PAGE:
Alright, so I had a bit of a slow start getting to Japan. I didn't have much luck with the jobs I had lined up so I made up my mind and came on my own looking for work. The day I decided to leave was arbitrary; November 9th, 2011. I had a 6am flight from Chicago O'hare. Heading to Tokyo, by way of Toronto. Why Toronto you might ask? In fact, a dear uncle pointed out that very fact, stating "But aren't you going the wrong way!" Yes, but with good reason. It was some $250 cheaper to fly this route than a direct flight from Chicago O'hare. In retrospect I should have just taken the direct flight.
Here is how that first day unfolded: After not sleeping well for two days prior due to the excitement of the trip coupled with my manic-panic packing and repacking mode, my body gave in and overslept one hour on the day I was to drive 2 hours to Chicago ORD for a 6 am flight to Toronto and as we all know international flights require extra time for customs and baggage inspections. I made it to the airport in record time from Whitewater, WI (1hr40min). It would have been faster except I got lost driving the last 2 miles of the trip, which any of my 5 siblings will tell you, I am notorious for doing. A troubling trait I wish I could shake. Anyway, I arrive at the airport at 5:20 AM, but I went to the wrong terminal (Terminal 5 which I normally fly out of when going to Japan). Arriving at the ticket desk at 5:35am out of breathe, the lady explained I could not make my 6:00 AM flight and pointed out this is an INTERNATIONAL flight...I almost said "yeah, but its Canada" but decided to hold my tongue. She was right after all. In all of my preparations to leave I never really equated my jump to Toronto the real "leaving the country" flight. I mean it was only 1hr50min flight compared to the 13hr flight to Tokyo.
In any case, it was this ill-prepared mindset that got me into trouble. I missed the 6 o'clock flight. Ticket-counter lady noticed my flight out of Toronto was not departing until 12pm and thought I could make the 8am flight from Chicago to Toronto in time to catch the Boeing 777 to Tokyo. I did not object since my former roommmate and dear friend(aka Grandma Gabrielle) had already driven off into the sunrise taking my cellphone which I purposely left for her to cancel service.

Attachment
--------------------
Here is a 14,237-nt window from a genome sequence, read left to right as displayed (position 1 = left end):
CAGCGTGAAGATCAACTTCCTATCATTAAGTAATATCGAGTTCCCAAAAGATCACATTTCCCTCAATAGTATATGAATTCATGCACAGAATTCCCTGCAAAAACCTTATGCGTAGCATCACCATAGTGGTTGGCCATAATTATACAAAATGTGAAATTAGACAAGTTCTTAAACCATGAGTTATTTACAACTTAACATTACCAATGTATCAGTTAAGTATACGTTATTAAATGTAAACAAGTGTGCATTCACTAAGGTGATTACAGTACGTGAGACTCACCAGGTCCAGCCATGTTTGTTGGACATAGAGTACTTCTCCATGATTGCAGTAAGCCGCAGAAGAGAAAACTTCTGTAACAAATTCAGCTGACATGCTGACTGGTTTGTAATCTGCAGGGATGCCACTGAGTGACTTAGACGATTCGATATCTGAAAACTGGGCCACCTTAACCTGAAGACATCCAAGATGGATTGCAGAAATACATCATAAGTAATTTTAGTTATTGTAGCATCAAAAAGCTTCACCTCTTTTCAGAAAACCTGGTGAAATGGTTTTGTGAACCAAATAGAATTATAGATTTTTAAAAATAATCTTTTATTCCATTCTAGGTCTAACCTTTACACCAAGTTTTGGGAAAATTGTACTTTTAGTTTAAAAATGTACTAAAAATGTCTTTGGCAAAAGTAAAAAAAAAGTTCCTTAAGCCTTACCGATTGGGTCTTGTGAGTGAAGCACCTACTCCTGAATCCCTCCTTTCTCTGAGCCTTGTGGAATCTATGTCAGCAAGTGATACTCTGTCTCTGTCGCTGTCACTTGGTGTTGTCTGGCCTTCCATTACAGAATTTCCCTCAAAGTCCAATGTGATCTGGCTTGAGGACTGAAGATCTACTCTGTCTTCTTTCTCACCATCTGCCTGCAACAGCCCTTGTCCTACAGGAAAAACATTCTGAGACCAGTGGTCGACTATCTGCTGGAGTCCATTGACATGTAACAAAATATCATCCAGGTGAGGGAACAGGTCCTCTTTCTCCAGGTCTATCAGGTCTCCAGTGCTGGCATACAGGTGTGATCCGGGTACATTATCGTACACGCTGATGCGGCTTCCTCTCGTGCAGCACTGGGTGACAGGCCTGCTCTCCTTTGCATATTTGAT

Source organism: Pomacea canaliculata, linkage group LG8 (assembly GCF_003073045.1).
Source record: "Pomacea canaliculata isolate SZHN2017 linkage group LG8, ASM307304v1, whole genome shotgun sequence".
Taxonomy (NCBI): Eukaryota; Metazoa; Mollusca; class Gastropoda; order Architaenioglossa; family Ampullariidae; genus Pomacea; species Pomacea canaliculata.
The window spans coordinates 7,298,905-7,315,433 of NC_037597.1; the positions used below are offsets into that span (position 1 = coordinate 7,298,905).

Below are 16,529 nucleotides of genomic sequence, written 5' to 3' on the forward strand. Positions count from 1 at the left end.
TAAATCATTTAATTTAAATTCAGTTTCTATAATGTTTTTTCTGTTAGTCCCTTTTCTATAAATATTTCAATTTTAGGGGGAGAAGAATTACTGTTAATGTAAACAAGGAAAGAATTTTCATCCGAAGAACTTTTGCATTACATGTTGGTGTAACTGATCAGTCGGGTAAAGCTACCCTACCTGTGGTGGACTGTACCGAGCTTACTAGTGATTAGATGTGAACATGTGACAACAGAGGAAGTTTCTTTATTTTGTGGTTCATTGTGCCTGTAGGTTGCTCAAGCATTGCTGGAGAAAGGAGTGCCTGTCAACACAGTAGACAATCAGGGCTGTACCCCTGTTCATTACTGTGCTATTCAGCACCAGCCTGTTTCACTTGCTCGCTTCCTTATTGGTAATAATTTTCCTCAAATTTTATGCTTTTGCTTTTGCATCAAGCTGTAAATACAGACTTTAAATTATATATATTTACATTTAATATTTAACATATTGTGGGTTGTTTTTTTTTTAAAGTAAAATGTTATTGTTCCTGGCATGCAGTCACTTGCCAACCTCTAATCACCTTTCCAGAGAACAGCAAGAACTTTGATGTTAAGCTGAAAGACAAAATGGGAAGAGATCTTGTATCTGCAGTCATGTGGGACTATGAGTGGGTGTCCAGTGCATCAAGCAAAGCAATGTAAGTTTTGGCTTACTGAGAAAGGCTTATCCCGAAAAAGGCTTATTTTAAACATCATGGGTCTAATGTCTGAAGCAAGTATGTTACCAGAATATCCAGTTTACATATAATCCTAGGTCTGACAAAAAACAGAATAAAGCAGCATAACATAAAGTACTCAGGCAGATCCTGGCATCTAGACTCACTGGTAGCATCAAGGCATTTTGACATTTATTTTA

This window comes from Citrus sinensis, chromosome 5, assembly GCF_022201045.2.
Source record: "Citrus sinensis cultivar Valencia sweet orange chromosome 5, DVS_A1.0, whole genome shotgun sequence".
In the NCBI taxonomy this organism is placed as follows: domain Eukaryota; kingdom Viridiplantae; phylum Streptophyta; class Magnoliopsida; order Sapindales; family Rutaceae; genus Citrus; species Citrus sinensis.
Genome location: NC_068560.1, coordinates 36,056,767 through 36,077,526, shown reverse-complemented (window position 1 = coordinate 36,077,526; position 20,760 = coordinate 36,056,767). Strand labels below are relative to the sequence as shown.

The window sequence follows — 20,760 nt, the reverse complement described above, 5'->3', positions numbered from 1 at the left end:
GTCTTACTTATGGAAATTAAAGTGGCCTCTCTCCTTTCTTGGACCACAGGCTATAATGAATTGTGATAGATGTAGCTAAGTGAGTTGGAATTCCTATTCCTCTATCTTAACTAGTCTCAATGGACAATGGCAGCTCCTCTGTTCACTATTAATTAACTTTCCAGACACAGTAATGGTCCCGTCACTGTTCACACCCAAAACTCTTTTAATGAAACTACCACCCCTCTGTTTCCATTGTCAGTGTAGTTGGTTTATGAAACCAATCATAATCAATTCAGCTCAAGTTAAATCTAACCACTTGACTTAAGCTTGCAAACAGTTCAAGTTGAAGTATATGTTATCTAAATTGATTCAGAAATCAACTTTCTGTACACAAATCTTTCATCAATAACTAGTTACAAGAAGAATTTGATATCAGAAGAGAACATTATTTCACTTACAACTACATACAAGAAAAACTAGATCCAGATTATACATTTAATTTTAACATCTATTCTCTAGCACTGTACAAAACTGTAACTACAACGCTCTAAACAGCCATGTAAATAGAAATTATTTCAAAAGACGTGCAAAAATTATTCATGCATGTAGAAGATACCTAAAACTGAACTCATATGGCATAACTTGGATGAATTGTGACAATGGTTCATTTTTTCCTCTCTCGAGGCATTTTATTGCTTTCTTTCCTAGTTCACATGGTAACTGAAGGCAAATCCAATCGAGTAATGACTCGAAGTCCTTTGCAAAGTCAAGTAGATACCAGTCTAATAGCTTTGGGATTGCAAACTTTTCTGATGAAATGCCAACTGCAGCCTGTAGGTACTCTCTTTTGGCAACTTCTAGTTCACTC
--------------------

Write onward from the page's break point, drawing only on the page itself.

The ensuing flight to Toronto was uneventful. Although I did have one pleasant exchange that may have bordered on flirtation (I am pretty sure, but maybe not), age about mid to upper 30s, a business-like blonde woman, gave me a compliment on my ring as we were walking onto the jetway. I thanked her for the compliment and confirmed that her last stop was indeed Toronto, her home. Since a line had formed and we were standing on the jetway with nowhere to go, carry-on baggage in tow, I continued the conversation describing my intentions for work and travel to Japan. She responded by asking my age. I told her forthwith, 25 years. "So young!" she declared. Not quite the response I had hoped for (I mean, what young adult really wants to here that. Seriously...thats why I put the ring on, hellooo?). I thought, "It's not the years but the mileage," but decided it was a moot point when she suddenly asked me to return the compliment. I almost stammered trying to be polite, saying "Oh yeah, you look young...too, you must be what 30, 31?" While I was really thinking 36,37. I don't think any angels will weep for that little white lie, but, well the guilt, I guess...it could have been me who cut down the cherry tree. The rest of the trip to Toronto was uneventful. Then we landed...